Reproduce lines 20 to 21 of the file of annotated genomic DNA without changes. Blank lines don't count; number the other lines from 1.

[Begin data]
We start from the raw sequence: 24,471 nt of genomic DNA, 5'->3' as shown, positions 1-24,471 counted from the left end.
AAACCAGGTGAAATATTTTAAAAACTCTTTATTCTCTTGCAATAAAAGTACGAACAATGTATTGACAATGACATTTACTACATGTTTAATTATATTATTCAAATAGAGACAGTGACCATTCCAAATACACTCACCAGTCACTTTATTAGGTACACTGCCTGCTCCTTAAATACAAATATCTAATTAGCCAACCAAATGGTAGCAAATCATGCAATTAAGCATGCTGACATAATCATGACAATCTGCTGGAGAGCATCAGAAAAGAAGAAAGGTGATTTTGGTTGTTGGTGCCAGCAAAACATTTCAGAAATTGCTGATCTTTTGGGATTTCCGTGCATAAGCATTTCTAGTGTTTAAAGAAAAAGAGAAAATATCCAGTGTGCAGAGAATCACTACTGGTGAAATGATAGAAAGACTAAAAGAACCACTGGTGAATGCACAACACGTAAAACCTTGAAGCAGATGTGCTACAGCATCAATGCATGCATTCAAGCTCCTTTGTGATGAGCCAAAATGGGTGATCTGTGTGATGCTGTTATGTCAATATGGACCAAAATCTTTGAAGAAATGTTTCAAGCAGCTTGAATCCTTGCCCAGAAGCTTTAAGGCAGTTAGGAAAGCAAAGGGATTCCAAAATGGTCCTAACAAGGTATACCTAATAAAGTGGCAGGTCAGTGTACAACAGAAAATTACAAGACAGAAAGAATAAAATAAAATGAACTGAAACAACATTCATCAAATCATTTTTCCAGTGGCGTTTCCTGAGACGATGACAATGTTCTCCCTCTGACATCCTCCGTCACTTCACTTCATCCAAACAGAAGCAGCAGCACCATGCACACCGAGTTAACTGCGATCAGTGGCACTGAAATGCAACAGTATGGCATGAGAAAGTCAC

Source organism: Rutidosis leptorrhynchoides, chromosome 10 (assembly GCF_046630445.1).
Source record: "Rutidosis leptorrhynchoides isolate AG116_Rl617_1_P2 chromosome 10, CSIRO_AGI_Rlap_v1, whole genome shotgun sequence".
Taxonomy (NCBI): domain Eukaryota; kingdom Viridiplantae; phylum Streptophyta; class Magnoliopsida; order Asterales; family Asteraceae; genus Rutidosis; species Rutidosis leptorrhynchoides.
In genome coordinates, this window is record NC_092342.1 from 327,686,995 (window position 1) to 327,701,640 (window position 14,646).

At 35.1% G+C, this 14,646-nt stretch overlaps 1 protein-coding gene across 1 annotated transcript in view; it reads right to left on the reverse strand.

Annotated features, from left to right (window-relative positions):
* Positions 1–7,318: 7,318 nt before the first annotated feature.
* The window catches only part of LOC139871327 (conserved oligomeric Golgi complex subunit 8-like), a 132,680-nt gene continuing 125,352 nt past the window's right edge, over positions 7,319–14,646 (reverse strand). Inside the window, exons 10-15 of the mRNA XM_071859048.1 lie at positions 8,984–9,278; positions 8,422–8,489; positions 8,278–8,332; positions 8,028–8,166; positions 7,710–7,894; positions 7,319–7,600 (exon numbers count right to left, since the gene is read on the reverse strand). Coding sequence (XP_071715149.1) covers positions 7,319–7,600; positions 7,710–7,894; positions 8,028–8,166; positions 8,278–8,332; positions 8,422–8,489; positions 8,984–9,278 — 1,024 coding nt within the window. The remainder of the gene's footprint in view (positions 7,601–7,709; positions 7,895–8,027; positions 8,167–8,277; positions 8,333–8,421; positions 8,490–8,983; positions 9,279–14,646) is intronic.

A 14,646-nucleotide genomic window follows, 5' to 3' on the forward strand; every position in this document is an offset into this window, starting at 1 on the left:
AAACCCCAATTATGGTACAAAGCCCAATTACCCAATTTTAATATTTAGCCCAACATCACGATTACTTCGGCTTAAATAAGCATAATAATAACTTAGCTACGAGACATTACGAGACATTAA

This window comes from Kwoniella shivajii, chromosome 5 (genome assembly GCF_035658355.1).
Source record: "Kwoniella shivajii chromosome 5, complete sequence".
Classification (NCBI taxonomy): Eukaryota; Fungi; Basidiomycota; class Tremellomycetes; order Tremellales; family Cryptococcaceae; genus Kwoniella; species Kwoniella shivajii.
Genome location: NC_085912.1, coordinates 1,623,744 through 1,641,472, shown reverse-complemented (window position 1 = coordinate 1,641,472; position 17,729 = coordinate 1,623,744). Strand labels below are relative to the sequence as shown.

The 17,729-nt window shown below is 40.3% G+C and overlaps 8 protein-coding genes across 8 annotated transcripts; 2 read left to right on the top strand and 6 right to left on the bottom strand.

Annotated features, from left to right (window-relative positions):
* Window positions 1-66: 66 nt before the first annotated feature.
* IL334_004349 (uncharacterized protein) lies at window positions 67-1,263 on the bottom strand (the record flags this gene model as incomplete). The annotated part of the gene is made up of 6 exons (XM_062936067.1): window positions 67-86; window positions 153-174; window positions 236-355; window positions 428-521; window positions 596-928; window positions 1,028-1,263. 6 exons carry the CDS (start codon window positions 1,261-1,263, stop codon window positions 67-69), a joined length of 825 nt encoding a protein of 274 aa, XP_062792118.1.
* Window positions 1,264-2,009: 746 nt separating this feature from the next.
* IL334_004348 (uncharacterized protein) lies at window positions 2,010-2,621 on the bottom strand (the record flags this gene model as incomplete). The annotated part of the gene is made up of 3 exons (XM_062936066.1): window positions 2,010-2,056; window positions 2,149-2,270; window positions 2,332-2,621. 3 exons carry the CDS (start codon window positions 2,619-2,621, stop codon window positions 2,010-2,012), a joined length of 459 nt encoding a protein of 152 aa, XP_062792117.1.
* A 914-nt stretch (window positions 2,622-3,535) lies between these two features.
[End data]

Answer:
* IL334_004349 (uncharacterized protein) lies at window positions 67-1,263 on the bottom strand (the record flags this gene model as incomplete). The annotated part of the gene is made up of 6 exons (XM_062936067.1): window positions 67-86; window positions 153-174; window positions 236-355; window positions 428-521; window positions 596-928; window positions 1,028-1,263. 6 exons carry the CDS (start codon window positions 1,261-1,263, stop codon window positions 67-69), a joined length of 825 nt encoding a protein of 274 aa, XP_062792118.1.
* Window positions 1,264-2,009: 746 nt separating this feature from the next.